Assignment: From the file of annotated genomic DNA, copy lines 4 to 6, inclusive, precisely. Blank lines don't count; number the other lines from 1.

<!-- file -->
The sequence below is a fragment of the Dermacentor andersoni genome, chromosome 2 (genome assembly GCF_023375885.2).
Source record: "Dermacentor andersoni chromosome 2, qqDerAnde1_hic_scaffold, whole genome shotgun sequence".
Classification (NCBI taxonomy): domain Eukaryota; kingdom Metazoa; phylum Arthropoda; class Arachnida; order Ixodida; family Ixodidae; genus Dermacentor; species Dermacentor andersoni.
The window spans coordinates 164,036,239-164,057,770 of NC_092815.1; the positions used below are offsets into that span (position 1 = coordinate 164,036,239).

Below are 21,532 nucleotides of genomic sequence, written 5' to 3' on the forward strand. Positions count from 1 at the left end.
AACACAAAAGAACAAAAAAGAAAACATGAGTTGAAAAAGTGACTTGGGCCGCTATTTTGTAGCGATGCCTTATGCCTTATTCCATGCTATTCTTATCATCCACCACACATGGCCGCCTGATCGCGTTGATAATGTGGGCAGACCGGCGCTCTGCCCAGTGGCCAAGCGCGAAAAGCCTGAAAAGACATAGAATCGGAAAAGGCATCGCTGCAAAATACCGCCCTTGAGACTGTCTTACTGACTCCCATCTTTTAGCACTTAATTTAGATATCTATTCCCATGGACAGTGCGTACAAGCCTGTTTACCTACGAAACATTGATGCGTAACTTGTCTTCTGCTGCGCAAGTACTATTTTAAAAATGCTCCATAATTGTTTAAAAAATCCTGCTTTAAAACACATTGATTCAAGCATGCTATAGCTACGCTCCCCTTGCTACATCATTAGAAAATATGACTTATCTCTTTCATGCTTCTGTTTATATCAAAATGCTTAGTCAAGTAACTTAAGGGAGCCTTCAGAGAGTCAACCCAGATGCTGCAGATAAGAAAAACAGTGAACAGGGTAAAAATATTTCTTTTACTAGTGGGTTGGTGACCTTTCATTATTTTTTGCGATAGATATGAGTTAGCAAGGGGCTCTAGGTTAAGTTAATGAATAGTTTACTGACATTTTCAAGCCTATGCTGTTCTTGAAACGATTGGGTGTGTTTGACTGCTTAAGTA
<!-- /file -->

The window spans coordinates 164,036,239-164,057,770 of NC_092815.1; the positions used below are offsets into that span (position 1 = coordinate 164,036,239).

Below are 21,532 nucleotides of genomic sequence, written 5' to 3' on the forward strand. Positions count from 1 at the left end.
AACACAAAAGAACAAAAAAGAAAACATGAGTTGAAAAAGTGACTTGGGCCGCTATTTTGTAGCGATGCCTTATGCCTTATTCCATGCTATTCTTATCATCCACCACACATGGCCGCCTGATCGCGTTGATAATGTGGGCAGACCGGCGCTCTGCCCAGTGGCCAAGCGCGAAAAGCCTGAAAAGACATAGAATCGGAAAAGGCATCGCTGCAAAATACCGCCCTTGAGACTGTCTTACTGACTCCCATCTTTTAGCACTTAATTTAGATATCTATTCCCATGGACAGTGCGTACAAGCCTGTTTACCTACGAAACATTGATGCGTAACTTGTCTTCTGCTGCGCAAGTACTATTTTAAAAATGCTCCATAATTGTTTAAAAAATCCTGCTTTAAAACACATTGATTCAAGCATGCTATAGCTACGCTCCCCTTGCTACATCATTAGAAAATATGACTTATCTCTTTCATGCTTCTGTTTATATCAAAATGCTTAGTCAAGTAACTTAAGGGAGCCTTCAGAGAGTCAACCCAGATGCTGCAGATAAGAAAAACAGTGAACAGGGTAAAAATATTTCTTTTACTAGTGGGTTGGTGACCTTTCATTATTTTTTGCGATAGATATGAGTTAGCAAGGGGCTCTAGGTTAAGTTAATGAATAGTTTACTGACATTTTCAAGCCTATGCTGTTCTTGAAACGATTGGGTGTGTTTGACTGCTTAAGTA